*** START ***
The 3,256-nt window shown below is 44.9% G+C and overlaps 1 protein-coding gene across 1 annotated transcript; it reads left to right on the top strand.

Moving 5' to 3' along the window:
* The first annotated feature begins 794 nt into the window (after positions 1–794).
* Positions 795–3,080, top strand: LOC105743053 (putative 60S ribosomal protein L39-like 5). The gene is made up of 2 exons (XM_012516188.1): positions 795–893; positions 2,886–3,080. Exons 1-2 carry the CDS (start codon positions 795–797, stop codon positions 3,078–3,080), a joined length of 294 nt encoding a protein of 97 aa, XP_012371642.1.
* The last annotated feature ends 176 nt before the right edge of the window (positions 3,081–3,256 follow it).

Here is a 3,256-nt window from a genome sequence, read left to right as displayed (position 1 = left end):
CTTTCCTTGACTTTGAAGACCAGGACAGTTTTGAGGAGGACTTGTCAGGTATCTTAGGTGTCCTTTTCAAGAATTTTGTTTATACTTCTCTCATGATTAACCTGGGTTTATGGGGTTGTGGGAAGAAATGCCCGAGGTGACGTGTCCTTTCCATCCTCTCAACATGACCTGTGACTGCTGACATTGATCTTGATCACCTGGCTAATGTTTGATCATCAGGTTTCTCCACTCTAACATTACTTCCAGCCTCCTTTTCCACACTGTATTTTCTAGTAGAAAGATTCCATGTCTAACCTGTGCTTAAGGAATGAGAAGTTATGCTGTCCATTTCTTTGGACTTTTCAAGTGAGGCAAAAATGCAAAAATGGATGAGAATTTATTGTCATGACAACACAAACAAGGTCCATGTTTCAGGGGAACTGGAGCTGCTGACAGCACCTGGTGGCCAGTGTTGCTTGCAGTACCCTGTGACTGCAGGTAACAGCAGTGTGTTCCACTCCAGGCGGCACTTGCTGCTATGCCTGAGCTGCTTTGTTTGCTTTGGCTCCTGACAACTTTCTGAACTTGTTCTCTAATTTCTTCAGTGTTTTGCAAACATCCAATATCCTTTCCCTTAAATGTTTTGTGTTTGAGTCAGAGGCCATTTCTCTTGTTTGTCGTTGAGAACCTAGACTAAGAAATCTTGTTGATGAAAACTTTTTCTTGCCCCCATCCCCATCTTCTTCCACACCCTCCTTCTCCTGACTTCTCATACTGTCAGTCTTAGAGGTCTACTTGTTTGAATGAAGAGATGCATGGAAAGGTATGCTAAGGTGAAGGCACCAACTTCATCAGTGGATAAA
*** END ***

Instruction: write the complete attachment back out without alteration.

The 3,256-nt window shown below is 44.9% G+C and overlaps 1 protein-coding gene across 1 annotated transcript; it reads left to right on the top strand.

Moving 5' to 3' along the window:
* The first annotated feature begins 794 nt into the window (after positions 1–794).
* Positions 795–3,080, top strand: LOC105743053 (putative 60S ribosomal protein L39-like 5). The gene is made up of 2 exons (XM_012516188.1): positions 795–893; positions 2,886–3,080. Exons 1-2 carry the CDS (start codon positions 795–797, stop codon positions 3,078–3,080), a joined length of 294 nt encoding a protein of 97 aa, XP_012371642.1.
* The last annotated feature ends 176 nt before the right edge of the window (positions 3,081–3,256 follow it).

Here is a 3,256-nt window from a genome sequence, read left to right as displayed (position 1 = left end):
CTTTCCTTGACTTTGAAGACCAGGACAGTTTTGAGGAGGACTTGTCAGGTATCTTAGGTGTCCTTTTCAAGAATTTTGTTTATACTTCTCTCATGATTAACCTGGGTTTATGGGGTTGTGGGAAGAAATGCCCGAGGTGACGTGTCCTTTCCATCCTCTCAACATGACCTGTGACTGCTGACATTGATCTTGATCACCTGGCTAATGTTTGATCATCAGGTTTCTCCACTCTAACATTACTTCCAGCCTCCTTTTCCACACTGTATTTTCTAGTAGAAAGATTCCATGTCTAACCTGTGCTTAAGGAATGAGAAGTTATGCTGTCCATTTCTTTGGACTTTTCAAGTGAGGCAAAAATGCAAAAATGGATGAGAATTTATTGTCATGACAACACAAACAAGGTCCATGTTTCAGGGGAACTGGAGCTGCTGACAGCACCTGGTGGCCAGTGTTGCTTGCAGTACCCTGTGACTGCAGGTAACAGCAGTGTGTTCCACTCCAGGCGGCACTTGCTGCTATGCCTGAGCTGCTTTGTTTGCTTTGGCTCCTGACAACTTTCTGAACTTGTTCTCTAATTTCTTCAGTGTTTTGCAAACATCCAATATCCTTTCCCTTAAATGTTTTGTGTTTGAGTCAGAGGCCATTTCTCTTGTTTGTCGTTGAGAACCTAGACTAAGAAATCTTGTTGATGAAAACTTTTTCTTGCCCCCATCCCCATCTTCTTCCACACCCTCCTTCTCCTGACTTCTCATACTGTCAGTCTTAGAGGTCTACTTGTTTGAATGAAGAGATGCATGGAAAGGTATGCTAAGGTGAAGGCACCAACTTCATCAGTGGATAAA